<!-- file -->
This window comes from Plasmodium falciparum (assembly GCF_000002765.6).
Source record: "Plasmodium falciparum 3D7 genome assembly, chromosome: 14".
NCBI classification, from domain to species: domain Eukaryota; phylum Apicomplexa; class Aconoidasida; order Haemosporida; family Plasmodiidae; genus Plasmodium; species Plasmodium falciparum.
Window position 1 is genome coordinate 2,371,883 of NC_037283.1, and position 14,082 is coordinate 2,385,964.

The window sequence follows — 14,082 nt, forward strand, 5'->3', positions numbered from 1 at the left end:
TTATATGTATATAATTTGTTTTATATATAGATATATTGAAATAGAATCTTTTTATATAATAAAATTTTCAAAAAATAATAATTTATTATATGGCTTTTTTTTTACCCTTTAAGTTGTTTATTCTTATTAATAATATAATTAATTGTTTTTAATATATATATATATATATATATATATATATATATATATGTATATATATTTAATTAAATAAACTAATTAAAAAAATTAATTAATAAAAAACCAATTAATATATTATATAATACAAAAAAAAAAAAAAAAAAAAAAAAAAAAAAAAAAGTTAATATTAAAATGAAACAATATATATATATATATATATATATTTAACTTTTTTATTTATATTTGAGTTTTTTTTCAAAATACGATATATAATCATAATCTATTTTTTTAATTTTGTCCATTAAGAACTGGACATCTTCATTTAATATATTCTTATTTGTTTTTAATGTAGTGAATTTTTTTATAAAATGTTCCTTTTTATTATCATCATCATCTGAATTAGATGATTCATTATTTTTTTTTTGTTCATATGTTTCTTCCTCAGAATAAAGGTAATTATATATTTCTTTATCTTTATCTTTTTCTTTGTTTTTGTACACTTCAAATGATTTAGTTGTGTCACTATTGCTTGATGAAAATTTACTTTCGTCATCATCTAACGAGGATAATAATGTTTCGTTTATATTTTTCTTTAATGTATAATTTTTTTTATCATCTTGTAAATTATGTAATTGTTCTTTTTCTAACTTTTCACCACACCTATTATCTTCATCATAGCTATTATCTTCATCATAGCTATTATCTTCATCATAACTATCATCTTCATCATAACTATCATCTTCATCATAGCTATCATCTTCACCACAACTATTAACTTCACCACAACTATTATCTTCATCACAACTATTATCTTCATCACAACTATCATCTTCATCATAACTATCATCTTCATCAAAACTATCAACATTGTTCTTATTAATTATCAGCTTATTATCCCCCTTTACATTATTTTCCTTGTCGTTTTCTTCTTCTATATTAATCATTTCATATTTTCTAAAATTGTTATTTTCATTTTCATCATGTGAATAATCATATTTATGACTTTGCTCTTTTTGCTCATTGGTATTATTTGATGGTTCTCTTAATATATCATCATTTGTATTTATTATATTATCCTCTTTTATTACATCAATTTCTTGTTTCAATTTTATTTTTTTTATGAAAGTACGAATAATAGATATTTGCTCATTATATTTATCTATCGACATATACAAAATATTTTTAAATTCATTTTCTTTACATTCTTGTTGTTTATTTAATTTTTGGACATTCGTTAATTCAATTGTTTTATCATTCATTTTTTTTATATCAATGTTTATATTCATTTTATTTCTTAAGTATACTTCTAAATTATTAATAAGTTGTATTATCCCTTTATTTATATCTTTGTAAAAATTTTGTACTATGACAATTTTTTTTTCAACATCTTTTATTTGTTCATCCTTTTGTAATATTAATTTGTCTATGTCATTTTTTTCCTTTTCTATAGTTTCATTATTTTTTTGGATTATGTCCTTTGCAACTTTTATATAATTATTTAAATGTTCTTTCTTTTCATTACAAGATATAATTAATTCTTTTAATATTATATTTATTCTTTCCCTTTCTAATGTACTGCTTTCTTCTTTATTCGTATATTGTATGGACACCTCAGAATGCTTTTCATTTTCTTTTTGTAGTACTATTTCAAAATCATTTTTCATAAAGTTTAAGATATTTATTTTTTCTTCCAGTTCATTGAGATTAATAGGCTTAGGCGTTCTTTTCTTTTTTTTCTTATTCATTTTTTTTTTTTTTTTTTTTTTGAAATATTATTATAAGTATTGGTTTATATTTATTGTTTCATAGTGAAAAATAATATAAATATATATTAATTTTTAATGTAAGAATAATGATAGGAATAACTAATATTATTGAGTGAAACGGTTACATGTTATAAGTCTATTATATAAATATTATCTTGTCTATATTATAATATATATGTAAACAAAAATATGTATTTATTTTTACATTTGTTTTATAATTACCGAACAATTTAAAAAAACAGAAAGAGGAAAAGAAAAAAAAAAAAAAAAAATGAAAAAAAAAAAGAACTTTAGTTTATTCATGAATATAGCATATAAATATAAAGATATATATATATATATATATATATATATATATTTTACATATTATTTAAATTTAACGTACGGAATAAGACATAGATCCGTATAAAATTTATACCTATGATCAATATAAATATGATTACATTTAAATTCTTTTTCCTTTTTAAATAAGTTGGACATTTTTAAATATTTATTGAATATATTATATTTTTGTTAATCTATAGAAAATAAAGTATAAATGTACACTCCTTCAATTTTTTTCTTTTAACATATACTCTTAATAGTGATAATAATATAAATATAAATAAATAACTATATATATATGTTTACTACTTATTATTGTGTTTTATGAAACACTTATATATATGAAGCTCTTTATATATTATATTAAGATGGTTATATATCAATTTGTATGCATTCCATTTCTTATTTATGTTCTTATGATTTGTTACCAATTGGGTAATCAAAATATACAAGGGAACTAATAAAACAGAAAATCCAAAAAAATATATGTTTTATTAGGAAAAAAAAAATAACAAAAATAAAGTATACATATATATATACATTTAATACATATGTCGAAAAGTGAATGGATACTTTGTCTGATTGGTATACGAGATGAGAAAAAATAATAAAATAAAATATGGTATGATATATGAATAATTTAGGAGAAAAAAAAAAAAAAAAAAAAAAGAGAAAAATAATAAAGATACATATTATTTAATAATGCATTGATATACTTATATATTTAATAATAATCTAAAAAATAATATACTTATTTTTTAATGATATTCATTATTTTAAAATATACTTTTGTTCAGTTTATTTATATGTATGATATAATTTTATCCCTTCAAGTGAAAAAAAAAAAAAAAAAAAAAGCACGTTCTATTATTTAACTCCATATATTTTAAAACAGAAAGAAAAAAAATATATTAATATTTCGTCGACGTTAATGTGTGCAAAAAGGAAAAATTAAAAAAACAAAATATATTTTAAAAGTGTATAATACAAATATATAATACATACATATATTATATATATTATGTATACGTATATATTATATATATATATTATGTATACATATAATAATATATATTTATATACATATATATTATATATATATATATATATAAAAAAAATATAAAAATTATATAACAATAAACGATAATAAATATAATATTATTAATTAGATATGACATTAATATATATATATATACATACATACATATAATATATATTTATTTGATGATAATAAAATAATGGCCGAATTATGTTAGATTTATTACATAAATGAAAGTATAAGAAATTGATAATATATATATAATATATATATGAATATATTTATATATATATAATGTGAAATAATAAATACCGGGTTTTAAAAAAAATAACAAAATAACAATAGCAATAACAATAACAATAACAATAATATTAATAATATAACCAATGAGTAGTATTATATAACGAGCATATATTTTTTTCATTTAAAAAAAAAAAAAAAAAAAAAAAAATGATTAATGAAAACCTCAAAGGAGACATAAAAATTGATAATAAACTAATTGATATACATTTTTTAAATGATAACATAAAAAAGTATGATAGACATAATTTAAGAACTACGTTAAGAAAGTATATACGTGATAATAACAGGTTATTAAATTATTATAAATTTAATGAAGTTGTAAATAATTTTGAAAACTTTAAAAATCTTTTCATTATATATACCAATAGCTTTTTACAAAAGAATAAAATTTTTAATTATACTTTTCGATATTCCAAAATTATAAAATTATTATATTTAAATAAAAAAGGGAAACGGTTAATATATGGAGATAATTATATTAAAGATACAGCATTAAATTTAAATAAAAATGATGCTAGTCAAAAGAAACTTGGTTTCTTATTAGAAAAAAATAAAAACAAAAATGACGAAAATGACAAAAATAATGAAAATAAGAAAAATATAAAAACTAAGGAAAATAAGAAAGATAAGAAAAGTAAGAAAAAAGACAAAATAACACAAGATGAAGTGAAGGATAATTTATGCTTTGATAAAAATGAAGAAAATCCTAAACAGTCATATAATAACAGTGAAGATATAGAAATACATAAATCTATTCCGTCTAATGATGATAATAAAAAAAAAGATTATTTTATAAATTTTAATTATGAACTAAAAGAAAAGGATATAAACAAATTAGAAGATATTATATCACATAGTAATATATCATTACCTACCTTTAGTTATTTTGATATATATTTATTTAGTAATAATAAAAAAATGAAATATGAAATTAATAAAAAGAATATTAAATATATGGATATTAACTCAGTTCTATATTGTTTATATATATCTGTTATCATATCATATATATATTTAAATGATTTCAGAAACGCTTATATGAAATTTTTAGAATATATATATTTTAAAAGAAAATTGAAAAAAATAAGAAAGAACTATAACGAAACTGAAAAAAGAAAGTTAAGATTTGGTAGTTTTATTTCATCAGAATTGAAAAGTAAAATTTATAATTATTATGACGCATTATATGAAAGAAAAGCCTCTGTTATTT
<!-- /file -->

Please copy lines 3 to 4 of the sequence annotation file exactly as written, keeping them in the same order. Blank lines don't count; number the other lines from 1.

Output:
NCBI classification, from domain to species: domain Eukaryota; phylum Apicomplexa; class Aconoidasida; order Haemosporida; family Plasmodiidae; genus Plasmodium; species Plasmodium falciparum.
Window position 1 is genome coordinate 2,371,883 of NC_037283.1, and position 14,082 is coordinate 2,385,964.